Gender wars among the warriors

The Kinder, Gentler Military: Can America’s Gender-Neutral Fighting Force Still Win Wars?
Stephanie Gutmann
Scribner, 2000

First published in 2000, nothing could better illustrate the subordination of the military to the civil power than this account, by a woman journalist, of the submission of the male-oriented former to the feminist-dominated latter. Since it is modern political dogma that men and women are equal, the recruitment of women into the fighting forces becomes obligatory. This book is a description of how this is done, and what happens afterwards. As yet, the result has barely been tested in battle conditions, so the problems are being confronted in peacetime.

There is ample evidence that if physical equality was the criterion, few women would qualify – after training intensively, a batch of women, in it for the experiment (not recruits), reached the standard of the weakest males (p. 251). At the same time as trying to pretend that females could be the equivalent of males in tough fighting with enemies out to kill them, they were presumed so vulnerable that they needed protection from all forms of harassment by their comrades, which meant that the sexes couldn’t really interact – and when harassment changed into acceptable behaviour, that was just as bad – the pregnancy rate soared.

There is a long account and analysis of the notorious “Tailhook” party in 1991, post-Gulf (pp. 156-188) “when we had finally gotten over Vietnam” which led to numerous dismissals of top airforce brass and a greatly lowered morale of the rest, resulting in a haemorrhaging of disgusted qualified pilots, at a cost of $lm each for training. This was ostensibly about harassment, though most of the women present could either take care of themselves, expected what they got or went there to get it. Even during a rowdy “gauntlet”, when someone shouted “I’ve lost my pager”, everything stopped until it was found. The woman who led the complaints benefited to the tune of $5+m – and left the service. After Tailhook, everything was about gender, … [it was] the worst event for the Navy since Pearl Harbor.”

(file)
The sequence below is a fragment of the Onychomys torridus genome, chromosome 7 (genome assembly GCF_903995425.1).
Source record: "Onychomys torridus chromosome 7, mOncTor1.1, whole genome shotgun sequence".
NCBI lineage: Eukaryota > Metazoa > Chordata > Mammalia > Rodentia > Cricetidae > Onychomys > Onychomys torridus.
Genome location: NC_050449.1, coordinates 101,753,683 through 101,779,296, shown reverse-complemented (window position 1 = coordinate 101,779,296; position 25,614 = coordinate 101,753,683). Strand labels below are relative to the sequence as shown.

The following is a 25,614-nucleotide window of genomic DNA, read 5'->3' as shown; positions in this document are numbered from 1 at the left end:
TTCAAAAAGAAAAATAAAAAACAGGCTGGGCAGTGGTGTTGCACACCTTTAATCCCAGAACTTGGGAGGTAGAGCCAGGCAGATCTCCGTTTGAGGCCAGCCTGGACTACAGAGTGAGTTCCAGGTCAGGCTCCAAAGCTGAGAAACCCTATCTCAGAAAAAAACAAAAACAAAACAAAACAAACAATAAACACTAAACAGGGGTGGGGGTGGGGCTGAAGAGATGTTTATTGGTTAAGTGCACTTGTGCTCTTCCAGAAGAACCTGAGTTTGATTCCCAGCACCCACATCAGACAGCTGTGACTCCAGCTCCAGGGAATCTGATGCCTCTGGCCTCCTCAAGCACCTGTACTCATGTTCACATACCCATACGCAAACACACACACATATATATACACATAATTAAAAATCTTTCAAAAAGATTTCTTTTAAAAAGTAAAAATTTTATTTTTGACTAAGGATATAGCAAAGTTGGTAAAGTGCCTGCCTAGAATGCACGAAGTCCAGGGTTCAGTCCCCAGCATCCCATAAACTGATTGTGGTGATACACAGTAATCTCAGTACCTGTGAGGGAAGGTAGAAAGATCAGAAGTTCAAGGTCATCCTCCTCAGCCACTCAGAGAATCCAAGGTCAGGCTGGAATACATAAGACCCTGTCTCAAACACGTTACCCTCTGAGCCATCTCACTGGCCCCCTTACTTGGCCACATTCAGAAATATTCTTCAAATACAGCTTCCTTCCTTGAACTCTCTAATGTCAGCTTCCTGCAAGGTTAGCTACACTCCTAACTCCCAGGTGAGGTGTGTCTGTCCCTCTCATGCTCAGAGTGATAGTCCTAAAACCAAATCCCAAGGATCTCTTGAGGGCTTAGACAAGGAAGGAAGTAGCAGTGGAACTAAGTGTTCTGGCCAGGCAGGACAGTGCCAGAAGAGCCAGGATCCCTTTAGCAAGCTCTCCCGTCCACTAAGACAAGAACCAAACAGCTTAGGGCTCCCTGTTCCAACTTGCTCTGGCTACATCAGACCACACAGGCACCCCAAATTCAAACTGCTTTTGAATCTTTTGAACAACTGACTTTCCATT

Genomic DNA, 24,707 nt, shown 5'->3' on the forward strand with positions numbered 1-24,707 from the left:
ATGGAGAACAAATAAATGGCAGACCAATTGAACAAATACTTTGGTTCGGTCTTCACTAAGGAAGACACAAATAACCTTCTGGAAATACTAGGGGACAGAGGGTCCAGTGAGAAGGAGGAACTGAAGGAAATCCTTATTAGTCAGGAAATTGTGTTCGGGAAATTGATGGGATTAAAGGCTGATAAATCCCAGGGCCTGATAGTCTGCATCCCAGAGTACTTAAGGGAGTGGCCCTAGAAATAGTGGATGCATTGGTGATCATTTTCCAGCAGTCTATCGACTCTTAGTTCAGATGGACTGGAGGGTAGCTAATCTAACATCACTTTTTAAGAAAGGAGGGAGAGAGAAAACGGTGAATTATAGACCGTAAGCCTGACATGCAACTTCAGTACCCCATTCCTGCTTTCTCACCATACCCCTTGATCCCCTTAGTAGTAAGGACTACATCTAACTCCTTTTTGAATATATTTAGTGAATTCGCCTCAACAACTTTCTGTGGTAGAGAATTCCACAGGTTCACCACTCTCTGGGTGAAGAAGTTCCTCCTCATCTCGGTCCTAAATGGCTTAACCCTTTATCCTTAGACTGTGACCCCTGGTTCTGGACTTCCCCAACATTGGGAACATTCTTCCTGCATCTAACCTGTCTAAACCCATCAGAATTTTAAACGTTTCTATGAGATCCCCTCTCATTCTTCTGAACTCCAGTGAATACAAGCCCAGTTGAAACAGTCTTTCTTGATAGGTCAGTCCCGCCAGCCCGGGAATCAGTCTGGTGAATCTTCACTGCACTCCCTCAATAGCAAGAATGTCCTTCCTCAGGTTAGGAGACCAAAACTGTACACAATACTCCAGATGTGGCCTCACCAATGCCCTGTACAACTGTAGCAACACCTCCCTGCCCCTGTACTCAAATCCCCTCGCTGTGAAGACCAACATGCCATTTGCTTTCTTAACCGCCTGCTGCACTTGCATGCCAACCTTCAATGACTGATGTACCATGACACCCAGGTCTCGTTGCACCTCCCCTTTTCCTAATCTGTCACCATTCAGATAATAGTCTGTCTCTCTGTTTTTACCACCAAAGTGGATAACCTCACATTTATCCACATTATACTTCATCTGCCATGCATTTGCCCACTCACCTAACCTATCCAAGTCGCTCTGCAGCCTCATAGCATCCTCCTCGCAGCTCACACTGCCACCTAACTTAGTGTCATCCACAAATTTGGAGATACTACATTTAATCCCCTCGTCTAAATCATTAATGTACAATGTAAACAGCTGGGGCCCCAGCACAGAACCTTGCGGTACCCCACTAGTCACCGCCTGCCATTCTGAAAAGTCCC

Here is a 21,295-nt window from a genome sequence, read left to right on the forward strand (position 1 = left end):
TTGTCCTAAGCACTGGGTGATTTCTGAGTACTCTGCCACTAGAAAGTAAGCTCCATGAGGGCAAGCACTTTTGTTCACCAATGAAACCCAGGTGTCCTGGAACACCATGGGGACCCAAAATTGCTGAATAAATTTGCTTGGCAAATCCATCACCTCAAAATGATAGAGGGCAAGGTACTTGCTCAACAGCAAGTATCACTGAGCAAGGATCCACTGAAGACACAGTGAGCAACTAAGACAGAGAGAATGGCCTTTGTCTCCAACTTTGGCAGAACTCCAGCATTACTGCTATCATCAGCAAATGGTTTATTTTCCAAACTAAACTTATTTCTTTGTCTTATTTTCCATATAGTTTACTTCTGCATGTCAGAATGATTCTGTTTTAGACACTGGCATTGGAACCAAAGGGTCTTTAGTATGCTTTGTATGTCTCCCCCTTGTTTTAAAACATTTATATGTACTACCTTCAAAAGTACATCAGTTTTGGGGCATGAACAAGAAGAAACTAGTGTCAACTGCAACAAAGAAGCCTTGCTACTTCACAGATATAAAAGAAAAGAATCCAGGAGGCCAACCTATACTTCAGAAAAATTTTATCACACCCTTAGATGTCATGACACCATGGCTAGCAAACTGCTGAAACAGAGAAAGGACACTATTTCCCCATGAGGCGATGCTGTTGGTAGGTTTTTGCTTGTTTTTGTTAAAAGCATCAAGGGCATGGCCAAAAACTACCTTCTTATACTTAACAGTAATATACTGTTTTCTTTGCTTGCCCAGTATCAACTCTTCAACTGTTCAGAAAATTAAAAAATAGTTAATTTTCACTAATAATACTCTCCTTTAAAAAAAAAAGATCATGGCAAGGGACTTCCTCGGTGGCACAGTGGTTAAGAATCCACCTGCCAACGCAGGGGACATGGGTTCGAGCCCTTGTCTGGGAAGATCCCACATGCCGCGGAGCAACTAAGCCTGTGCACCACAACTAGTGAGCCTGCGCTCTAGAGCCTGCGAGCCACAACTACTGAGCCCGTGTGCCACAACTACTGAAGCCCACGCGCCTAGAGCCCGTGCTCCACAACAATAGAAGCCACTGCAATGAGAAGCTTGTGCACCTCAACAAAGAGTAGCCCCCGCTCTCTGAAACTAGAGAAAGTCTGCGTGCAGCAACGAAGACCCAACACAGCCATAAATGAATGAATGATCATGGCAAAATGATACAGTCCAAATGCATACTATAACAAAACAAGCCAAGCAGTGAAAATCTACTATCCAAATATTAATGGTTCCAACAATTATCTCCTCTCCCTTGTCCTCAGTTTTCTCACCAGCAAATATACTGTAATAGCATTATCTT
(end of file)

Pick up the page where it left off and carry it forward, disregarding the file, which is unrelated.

Of course, the whole burden of the book is that the US armed forces are not being treated by Congress and the media as a fighting force whose efficiency is paramount, but as a section of society which can be moulded into something with quite a different agenda from fighting and killing, though what that is is difficult to define – that men and women are basically equal and if it doesn’t always work out that way, it’s the men’s fault.

The book ends with a series of recommendations, granted that the forces should remain open to women:

  1. Eliminate recruiting quotas for women;
  2. Have separate-sex “boot camp” training;
  3. Have high and equal standards there;
  4. Restore “openness” and be frank about the problems, not just put them down to “sexism”;
  5. Exonerate the personnel victimised after Tailhook (“Witchook”);
  6. Separate the social service personnel from the fighting forces;
  7. Copy the practice of Marines, who seem to have fought through the “gender” nonsense largely unscathed.